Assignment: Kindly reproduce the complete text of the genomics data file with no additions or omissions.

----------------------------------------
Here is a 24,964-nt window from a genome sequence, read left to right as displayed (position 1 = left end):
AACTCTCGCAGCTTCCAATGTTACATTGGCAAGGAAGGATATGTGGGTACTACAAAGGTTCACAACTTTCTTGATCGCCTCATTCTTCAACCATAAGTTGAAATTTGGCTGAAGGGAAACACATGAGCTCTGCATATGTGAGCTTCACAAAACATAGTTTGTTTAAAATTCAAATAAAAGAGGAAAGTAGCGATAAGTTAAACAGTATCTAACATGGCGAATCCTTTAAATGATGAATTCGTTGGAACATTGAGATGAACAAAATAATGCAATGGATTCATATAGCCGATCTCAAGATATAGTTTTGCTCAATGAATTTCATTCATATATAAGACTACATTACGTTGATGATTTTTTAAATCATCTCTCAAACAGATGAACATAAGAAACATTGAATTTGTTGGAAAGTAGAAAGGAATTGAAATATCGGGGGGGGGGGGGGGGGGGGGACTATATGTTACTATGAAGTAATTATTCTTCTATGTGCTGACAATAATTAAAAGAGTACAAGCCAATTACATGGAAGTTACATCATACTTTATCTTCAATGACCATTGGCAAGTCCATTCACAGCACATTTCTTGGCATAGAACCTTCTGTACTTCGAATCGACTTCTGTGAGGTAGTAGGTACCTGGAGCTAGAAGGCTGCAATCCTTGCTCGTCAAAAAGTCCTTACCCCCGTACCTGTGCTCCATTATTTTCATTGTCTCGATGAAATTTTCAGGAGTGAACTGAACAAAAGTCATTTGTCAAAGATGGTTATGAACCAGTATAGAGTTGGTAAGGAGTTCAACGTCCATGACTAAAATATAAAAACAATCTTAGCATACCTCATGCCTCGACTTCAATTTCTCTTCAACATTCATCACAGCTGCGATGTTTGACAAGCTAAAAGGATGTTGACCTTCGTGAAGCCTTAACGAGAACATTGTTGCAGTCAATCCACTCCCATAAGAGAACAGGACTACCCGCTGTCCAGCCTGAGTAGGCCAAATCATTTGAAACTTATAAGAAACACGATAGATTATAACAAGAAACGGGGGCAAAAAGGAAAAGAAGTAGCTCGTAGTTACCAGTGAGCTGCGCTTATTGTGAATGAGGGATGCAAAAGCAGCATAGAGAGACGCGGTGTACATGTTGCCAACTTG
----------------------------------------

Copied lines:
Here is a 24,964-nt window from a genome sequence, read left to right as displayed (position 1 = left end):
AACTCTCGCAGCTTCCAATGTTACATTGGCAAGGAAGGATATGTGGGTACTACAAAGGTTCACAACTTTCTTGATCGCCTCATTCTTCAACCATAAGTTGAAATTTGGCTGAAGGGAAACACATGAGCTCTGCATATGTGAGCTTCACAAAACATAGTTTGTTTAAAATTCAAATAAAAGAGGAAAGTAGCGATAAGTTAAACAGTATCTAACATGGCGAATCCTTTAAATGATGAATTCGTTGGAACATTGAGATGAACAAAATAATGCAATGGATTCATATAGCCGATCTCAAGATATAGTTTTGCTCAATGAATTTCATTCATATATAAGACTACATTACGTTGATGATTTTTTAAATCATCTCTCAAACAGATGAACATAAGAAACATTGAATTTGTTGGAAAGTAGAAAGGAATTGAAATATCGGGGGGGGGGGGGGGGGGGGGACTATATGTTACTATGAAGTAATTATTCTTCTATGTGCTGACAATAATTAAAAGAGTACAAGCCAATTACATGGAAGTTACATCATACTTTATCTTCAATGACCATTGGCAAGTCCATTCACAGCACATTTCTTGGCATAGAACCTTCTGTACTTCGAATCGACTTCTGTGAGGTAGTAGGTACCTGGAGCTAGAAGGCTGCAATCCTTGCTCGTCAAAAAGTCCTTACCCCCGTACCTGTGCTCCATTATTTTCATTGTCTCGATGAAATTTTCAGGAGTGAACTGAACAAAAGTCATTTGTCAAAGATGGTTATGAACCAGTATAGAGTTGGTAAGGAGTTCAACGTCCATGACTAAAATATAAAAACAATCTTAGCATACCTCATGCCTCGACTTCAATTTCTCTTCAACATTCATCACAGCTGCGATGTTTGACAAGCTAAAAGGATGTTGACCTTCGTGAAGCCTTAACGAGAACATTGTTGCAGTCAATCCACTCCCATAAGAGAACAGGACTACCCGCTGTCCAGCCTGAGTAGGCCAAATCATTTGAAACTTATAAGAAACACGATAGATTATAACAAGAAACGGGGGCAAAAAGGAAAAGAAGTAGCTCGTAGTTACCAGTGAGCTGCGCTTATTGTGAATGAGGGATGCAAAAGCAGCATAGAGAGACGCGGTGTACATGTTGCCAACTTG